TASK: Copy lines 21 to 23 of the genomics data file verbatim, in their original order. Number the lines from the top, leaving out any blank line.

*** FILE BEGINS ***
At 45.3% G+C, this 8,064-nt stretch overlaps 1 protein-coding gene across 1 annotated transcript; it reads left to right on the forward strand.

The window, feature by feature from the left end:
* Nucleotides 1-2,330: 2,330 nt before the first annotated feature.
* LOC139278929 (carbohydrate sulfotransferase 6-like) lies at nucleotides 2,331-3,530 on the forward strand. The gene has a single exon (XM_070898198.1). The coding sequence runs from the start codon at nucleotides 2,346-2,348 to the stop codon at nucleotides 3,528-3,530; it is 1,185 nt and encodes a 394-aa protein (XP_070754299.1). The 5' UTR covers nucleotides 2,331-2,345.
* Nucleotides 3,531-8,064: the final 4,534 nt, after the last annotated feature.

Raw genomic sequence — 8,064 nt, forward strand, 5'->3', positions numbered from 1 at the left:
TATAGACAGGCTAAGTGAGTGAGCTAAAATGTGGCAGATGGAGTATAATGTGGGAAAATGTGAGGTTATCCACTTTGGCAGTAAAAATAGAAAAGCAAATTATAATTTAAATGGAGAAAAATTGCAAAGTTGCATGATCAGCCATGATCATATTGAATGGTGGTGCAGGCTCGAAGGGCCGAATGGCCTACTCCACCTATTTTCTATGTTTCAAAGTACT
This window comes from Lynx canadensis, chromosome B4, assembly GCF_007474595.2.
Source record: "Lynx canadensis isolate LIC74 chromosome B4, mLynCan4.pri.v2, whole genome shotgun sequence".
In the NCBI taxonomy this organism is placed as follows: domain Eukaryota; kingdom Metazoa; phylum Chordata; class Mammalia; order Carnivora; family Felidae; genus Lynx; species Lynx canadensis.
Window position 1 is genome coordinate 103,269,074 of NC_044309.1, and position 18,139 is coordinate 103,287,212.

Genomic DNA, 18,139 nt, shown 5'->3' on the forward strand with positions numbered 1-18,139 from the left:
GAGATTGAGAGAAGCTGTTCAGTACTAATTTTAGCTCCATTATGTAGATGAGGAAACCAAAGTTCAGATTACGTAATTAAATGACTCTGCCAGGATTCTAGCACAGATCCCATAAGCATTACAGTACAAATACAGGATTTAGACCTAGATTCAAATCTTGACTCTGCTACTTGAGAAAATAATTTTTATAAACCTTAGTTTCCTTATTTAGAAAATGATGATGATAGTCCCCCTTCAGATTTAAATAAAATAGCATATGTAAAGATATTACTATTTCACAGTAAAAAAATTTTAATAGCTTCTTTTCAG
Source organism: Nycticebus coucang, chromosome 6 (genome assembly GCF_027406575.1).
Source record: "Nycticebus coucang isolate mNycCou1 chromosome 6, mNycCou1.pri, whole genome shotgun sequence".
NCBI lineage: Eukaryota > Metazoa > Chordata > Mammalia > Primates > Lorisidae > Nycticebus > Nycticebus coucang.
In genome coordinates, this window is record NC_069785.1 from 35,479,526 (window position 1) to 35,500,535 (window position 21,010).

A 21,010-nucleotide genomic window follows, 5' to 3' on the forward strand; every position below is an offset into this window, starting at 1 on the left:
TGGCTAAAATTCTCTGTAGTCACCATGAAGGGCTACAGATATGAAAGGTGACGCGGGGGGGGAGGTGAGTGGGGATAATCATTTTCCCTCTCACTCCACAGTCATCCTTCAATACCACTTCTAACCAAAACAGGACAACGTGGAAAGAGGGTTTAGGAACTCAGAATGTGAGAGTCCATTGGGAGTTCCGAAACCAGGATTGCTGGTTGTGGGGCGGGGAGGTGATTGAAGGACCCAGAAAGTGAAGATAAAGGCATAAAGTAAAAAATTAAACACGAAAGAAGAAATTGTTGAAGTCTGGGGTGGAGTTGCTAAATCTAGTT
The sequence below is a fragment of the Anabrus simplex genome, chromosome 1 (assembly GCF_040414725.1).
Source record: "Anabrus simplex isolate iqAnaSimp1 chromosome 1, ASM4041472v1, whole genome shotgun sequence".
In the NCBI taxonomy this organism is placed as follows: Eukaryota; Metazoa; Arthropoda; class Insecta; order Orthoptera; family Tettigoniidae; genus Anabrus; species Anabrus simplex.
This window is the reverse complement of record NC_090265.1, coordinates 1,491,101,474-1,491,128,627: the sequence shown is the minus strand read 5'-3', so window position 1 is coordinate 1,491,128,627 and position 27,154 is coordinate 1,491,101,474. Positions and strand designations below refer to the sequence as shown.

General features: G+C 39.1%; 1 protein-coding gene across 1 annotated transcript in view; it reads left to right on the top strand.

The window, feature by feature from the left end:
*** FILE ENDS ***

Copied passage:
Source record: "Anabrus simplex isolate iqAnaSimp1 chromosome 1, ASM4041472v1, whole genome shotgun sequence".
In the NCBI taxonomy this organism is placed as follows: Eukaryota; Metazoa; Arthropoda; class Insecta; order Orthoptera; family Tettigoniidae; genus Anabrus; species Anabrus simplex.
This window is the reverse complement of record NC_090265.1, coordinates 1,491,101,474-1,491,128,627: the sequence shown is the minus strand read 5'-3', so window position 1 is coordinate 1,491,128,627 and position 27,154 is coordinate 1,491,101,474. Positions and strand designations below refer to the sequence as shown.